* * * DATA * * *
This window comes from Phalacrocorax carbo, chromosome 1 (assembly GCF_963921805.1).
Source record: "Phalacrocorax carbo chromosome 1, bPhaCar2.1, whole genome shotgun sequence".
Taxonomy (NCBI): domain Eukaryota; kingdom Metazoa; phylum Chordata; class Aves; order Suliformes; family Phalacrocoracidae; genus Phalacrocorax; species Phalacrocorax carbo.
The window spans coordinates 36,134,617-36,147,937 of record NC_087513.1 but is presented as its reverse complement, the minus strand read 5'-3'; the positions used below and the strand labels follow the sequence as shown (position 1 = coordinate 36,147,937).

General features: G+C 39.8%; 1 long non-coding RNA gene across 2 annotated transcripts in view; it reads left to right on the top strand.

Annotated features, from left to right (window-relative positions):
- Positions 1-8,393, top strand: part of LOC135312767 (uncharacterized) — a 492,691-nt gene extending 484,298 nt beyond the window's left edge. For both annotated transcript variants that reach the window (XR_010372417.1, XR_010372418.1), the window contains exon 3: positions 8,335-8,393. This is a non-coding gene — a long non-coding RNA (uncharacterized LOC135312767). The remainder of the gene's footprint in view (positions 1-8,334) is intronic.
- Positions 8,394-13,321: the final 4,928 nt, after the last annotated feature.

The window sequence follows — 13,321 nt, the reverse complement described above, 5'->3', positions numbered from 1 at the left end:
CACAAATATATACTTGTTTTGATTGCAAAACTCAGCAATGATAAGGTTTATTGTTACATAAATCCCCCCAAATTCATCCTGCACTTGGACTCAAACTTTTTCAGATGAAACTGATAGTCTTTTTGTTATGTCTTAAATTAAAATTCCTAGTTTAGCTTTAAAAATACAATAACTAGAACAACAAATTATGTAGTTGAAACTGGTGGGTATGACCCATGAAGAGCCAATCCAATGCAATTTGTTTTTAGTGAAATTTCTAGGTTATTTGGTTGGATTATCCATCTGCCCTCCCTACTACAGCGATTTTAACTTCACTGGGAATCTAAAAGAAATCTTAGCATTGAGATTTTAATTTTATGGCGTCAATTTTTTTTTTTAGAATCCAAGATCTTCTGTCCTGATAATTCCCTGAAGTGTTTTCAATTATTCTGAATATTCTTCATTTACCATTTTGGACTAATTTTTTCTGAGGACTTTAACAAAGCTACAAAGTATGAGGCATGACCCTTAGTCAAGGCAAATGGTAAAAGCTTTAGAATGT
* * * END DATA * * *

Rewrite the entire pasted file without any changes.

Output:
This window comes from Phalacrocorax carbo, chromosome 1 (assembly GCF_963921805.1).
Source record: "Phalacrocorax carbo chromosome 1, bPhaCar2.1, whole genome shotgun sequence".
Taxonomy (NCBI): domain Eukaryota; kingdom Metazoa; phylum Chordata; class Aves; order Suliformes; family Phalacrocoracidae; genus Phalacrocorax; species Phalacrocorax carbo.
The window spans coordinates 36,134,617-36,147,937 of record NC_087513.1 but is presented as its reverse complement, the minus strand read 5'-3'; the positions used below and the strand labels follow the sequence as shown (position 1 = coordinate 36,147,937).

General features: G+C 39.8%; 1 long non-coding RNA gene across 2 annotated transcripts in view; it reads left to right on the top strand.

Annotated features, from left to right (window-relative positions):
- Positions 1-8,393, top strand: part of LOC135312767 (uncharacterized) — a 492,691-nt gene extending 484,298 nt beyond the window's left edge. For both annotated transcript variants that reach the window (XR_010372417.1, XR_010372418.1), the window contains exon 3: positions 8,335-8,393. This is a non-coding gene — a long non-coding RNA (uncharacterized LOC135312767). The remainder of the gene's footprint in view (positions 1-8,334) is intronic.
- Positions 8,394-13,321: the final 4,928 nt, after the last annotated feature.

The window sequence follows — 13,321 nt, the reverse complement described above, 5'->3', positions numbered from 1 at the left end:
CACAAATATATACTTGTTTTGATTGCAAAACTCAGCAATGATAAGGTTTATTGTTACATAAATCCCCCCAAATTCATCCTGCACTTGGACTCAAACTTTTTCAGATGAAACTGATAGTCTTTTTGTTATGTCTTAAATTAAAATTCCTAGTTTAGCTTTAAAAATACAATAACTAGAACAACAAATTATGTAGTTGAAACTGGTGGGTATGACCCATGAAGAGCCAATCCAATGCAATTTGTTTTTAGTGAAATTTCTAGGTTATTTGGTTGGATTATCCATCTGCCCTCCCTACTACAGCGATTTTAACTTCACTGGGAATCTAAAAGAAATCTTAGCATTGAGATTTTAATTTTATGGCGTCAATTTTTTTTTTTAGAATCCAAGATCTTCTGTCCTGATAATTCCCTGAAGTGTTTTCAATTATTCTGAATATTCTTCATTTACCATTTTGGACTAATTTTTTCTGAGGACTTTAACAAAGCTACAAAGTATGAGGCATGACCCTTAGTCAAGGCAAATGGTAAAAGCTTTAGAATGT